There's a murmur of voices and music as you gaze upon the desert floor. It sounds like the display room of an electronics store or a warm and welcoming dinner party. It does not sound like a series of massive televisions dumped onto a pile of sand, all featuring footage of Dwayne "The Rock" Johnson in various roles. Yet that's exactly what it is, and here you are as the Rock, on a quest to fall in love... with an actual slab of stone.
The Rock and the Rock bills itself as a combination mini-game and interactive film. It's nearly five minutes of the Rock running through an area populated by only his own likeness as well as massive boulders— panting, out of breath—until he reaches the bottom of a cliff. He ascends and finds his tribe. It's pretty much the exact opposite of what futurists were predicting when the phrase "dating simulators" entered the lexicon.
It's only $1 though, so anyone with a little spare change and a whole lot of curiosity can lose themselves to this.Players start off with this jarring view from the inside of the Rock, which they can toggle out of by pressing any key. The bird's eye view is probably the most docile aspect of this barrage of sensory input. It's meant to overtake you, to evoke what creator Kevin Roark describes as "the feeling."
"I think what unifies most of [my] work is an attempt to evoke/deal with this one particular feeling that I feel all the time," Roark told the Daily Dot. "Things that make me feel the feeling include: dogs on leashes, money on the ground, narrated YouTube videos, tech recruiting emails, celebrity net worth."
That latter point is certainly fitting now that the Rock has been named Hollywood's highest paid actor. Roark says The Rock and the Rock came to him in a manic vision that had less to do with the color barrier-breaking earning potential of a former wrestler and more to do with how one evolves as a person, though. He chose the desert landscape because of its cultish implications—itself a potential commentary on celebrity.
This goes hand-in-hand with Roark's idea of contemporary dating. Simulators such as his do little to shed light on legitimate partnerships. They're tools meant to lampoon stereotypes, sending the zeitgeist haplessly bumbling through the same shitty dating protocols we all face IRL. With standard dating simulators, dialogue as heavy as a can of spray paint stomped by a combat boot illustrates the type of person you should/shouldn't date.
Roark takes a more abstract, painterly approach. Those Rocks that the Rock meets at the game's end all point to narcissism. At its climax, the game's musical reprise is composed entirely of the Rock's vocal sounds.
"I had been thinking about Dwayne J. a lot and his transformation from wrestler to mainstream idol, and also going outside to see and stand on big rocks," Roark explained, adding that "I like the Rock best when he is singing. The Rock softens."
The 23-year-old likens The Rock and the Rock to the scene in BoJack Horseman's inaugural episode where BoJack jacks it to himself. He equates sexting to a similarly self-pleasing activity. This isn't your typical stream-of-consciousness artist's statement, and Roark isn't your typical video game programmer.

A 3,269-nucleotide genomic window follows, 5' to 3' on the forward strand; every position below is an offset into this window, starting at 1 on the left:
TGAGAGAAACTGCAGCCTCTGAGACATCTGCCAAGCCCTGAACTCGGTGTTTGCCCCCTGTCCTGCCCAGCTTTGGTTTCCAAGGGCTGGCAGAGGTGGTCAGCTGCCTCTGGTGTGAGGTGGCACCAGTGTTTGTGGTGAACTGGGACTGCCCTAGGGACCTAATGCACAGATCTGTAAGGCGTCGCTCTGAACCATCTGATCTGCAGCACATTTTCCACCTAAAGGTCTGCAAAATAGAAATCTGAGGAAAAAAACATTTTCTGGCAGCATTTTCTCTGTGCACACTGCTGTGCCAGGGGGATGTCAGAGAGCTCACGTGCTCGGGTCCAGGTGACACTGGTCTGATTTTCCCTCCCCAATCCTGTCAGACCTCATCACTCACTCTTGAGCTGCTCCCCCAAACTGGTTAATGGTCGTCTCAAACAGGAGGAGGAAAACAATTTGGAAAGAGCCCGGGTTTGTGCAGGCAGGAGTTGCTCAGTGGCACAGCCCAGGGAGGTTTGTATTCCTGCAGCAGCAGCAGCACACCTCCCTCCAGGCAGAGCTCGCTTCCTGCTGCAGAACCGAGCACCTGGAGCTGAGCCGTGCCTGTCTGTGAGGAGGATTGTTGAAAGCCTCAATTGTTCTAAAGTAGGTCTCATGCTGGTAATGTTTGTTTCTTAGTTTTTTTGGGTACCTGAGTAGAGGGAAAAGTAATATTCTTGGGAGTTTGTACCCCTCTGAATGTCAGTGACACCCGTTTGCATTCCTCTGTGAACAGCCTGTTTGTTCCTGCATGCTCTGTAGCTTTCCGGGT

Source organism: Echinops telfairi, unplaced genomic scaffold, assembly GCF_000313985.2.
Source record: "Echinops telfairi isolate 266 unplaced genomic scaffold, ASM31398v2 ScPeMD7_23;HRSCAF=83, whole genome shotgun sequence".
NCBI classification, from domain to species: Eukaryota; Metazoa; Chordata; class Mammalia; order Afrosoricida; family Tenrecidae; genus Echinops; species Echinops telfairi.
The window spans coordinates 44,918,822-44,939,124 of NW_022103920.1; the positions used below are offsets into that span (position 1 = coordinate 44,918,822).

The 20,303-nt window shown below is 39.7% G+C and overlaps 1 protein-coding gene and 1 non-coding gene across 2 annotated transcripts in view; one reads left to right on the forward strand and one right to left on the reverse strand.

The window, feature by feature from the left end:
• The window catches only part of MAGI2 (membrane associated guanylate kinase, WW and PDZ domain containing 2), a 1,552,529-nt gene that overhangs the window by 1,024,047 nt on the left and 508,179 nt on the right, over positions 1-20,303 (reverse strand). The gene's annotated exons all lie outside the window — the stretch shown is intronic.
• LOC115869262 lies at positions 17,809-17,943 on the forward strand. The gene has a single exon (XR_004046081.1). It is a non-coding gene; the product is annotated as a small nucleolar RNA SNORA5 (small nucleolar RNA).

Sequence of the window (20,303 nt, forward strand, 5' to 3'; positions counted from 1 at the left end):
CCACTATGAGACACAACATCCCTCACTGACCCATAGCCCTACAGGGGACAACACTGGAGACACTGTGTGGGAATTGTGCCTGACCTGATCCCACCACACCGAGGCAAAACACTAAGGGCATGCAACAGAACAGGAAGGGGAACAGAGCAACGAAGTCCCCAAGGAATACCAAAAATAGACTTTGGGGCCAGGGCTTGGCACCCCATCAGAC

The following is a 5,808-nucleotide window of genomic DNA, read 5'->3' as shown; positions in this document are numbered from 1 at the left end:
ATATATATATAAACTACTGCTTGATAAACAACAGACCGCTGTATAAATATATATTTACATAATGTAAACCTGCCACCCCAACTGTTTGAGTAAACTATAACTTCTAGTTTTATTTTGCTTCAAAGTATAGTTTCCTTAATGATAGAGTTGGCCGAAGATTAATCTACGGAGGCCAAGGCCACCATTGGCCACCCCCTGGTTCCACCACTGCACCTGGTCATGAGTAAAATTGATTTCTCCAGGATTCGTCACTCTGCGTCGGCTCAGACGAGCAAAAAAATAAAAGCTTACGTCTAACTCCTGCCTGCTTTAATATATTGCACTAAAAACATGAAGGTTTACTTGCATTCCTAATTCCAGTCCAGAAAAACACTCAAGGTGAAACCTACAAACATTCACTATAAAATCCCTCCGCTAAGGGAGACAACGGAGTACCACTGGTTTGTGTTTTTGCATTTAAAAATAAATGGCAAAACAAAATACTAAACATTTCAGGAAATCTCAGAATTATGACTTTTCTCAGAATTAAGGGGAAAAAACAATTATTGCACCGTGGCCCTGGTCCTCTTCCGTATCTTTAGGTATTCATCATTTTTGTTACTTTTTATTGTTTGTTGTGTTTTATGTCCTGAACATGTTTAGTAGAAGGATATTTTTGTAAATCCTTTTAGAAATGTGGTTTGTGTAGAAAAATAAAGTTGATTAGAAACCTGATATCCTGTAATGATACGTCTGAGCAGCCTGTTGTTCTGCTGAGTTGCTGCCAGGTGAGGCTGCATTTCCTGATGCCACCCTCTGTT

He began learning the art of programming at 17. In between typical teenage summer jobs of spinning signs and working at fast food joints, Roark went to work at NASA's Stennis Space Center near his hometown of Slidell, Louisiana, researching atmospheric modeling techniques.
"I learned to program at Stennis and it has sort of followed me around since then. Lately I've been sort of freaked out about it and tend to believe that extended sessions of work or play (same thing?) at the computer put your brain in a primal super-stress production mode, but I do not think I will stop programming," Roark says. "I learned that I could make art when I was 20."
His full-time job as an iOS developer with VSCO has drastically shifted for that reason, as Roark cites a more unconventional schedule as being more conducive to his overall well-being. Understandable, given he's got his hands in a little bit of everything, from working with cloud computing startup Zeit to running his own digital media clearinghouse with friends under HDS LLC.
Roark divides his time into three segments: MoneyWork, ArtWork, and FunWork. The Rock and the Rock may mark the first time that all three have been combined. Then again, I have no idea what he plans to do with the $20,000's worth of shredded one dollar bills he mentioned purchasing when I ask what other professional projects he has planned.
Lately, Roark's been blending the online and offline worlds. According to his website, he has 72 works total. They range from FACE TIME, a project exploring his fascination with deformation as it evokes "the feeling" to (985) 718-8538, which turns a series of pre-programmed phrases into phone tones.
Roark's forthcoming projects include a multimedia collaborative effort with Carmichael Payamps and composer David Bird. Its subject? The same type of digital simulation that makes The Rock and the Rock so compelling. Roark also has another game in the works with Claire Donato, though he's not sure when it'll be released.
Needless to say, his manic creativity shows no signs of stopping. Neither does The Rock and the Rock. Once you reach the top of the mountain, sprout wrings, and take flight with your fellow Rocks, the game stays stuck in a feedback loop of Rock vocals, its characters going higher and higher. The pause menu no longer functions. It's just you, the Rock, and the horizon.
Update, 3:00pm CT, Aug. 25: This article has been updated to include the fact that Roark recently bought $20,000's worth of shredded one dollar bills for the low, low price of $90, which you can do too via the U.S. Treasury's moneyfactorystore.gov.